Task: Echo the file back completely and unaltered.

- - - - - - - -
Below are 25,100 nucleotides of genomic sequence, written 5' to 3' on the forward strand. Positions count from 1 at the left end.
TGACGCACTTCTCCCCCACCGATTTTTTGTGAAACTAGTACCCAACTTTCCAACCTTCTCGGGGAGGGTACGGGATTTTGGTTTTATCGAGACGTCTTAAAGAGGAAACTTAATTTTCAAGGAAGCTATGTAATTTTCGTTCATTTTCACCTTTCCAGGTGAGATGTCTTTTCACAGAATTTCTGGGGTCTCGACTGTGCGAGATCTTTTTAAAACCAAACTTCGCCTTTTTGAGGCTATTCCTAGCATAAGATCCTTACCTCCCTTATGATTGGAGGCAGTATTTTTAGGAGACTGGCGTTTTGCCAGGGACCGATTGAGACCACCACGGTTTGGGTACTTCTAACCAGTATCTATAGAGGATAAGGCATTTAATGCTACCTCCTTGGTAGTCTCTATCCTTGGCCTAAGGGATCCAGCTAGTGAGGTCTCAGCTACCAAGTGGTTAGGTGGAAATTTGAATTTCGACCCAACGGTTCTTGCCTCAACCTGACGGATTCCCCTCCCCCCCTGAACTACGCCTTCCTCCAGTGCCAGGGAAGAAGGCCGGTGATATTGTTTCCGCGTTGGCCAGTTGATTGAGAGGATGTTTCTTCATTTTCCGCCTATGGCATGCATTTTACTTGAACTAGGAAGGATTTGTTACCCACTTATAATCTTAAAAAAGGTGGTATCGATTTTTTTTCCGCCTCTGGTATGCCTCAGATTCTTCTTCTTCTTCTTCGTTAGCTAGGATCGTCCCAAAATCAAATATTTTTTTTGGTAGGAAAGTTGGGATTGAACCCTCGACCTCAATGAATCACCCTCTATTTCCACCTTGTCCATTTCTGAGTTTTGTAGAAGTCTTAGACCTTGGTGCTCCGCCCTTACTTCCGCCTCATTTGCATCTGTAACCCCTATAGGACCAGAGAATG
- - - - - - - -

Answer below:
Below are 25,100 nucleotides of genomic sequence, written 5' to 3' on the forward strand. Positions count from 1 at the left end.
TGACGCACTTCTCCCCCACCGATTTTTTGTGAAACTAGTACCCAACTTTCCAACCTTCTCGGGGAGGGTACGGGATTTTGGTTTTATCGAGACGTCTTAAAGAGGAAACTTAATTTTCAAGGAAGCTATGTAATTTTCGTTCATTTTCACCTTTCCAGGTGAGATGTCTTTTCACAGAATTTCTGGGGTCTCGACTGTGCGAGATCTTTTTAAAACCAAACTTCGCCTTTTTGAGGCTATTCCTAGCATAAGATCCTTACCTCCCTTATGATTGGAGGCAGTATTTTTAGGAGACTGGCGTTTTGCCAGGGACCGATTGAGACCACCACGGTTTGGGTACTTCTAACCAGTATCTATAGAGGATAAGGCATTTAATGCTACCTCCTTGGTAGTCTCTATCCTTGGCCTAAGGGATCCAGCTAGTGAGGTCTCAGCTACCAAGTGGTTAGGTGGAAATTTGAATTTCGACCCAACGGTTCTTGCCTCAACCTGACGGATTCCCCTCCCCCCCTGAACTACGCCTTCCTCCAGTGCCAGGGAAGAAGGCCGGTGATATTGTTTCCGCGTTGGCCAGTTGATTGAGAGGATGTTTCTTCATTTTCCGCCTATGGCATGCATTTTACTTGAACTAGGAAGGATTTGTTACCCACTTATAATCTTAAAAAAGGTGGTATCGATTTTTTTTCCGCCTCTGGTATGCCTCAGATTCTTCTTCTTCTTCTTCGTTAGCTAGGATCGTCCCAAAATCAAATATTTTTTTTGGTAGGAAAGTTGGGATTGAACCCTCGACCTCAATGAATCACCCTCTATTTCCACCTTGTCCATTTCTGAGTTTTGTAGAAGTCTTAGACCTTGGTGCTCCGCCCTTACTTCCGCCTCATTTGCATCTGTAACCCCTATAGGACCAGAGAATG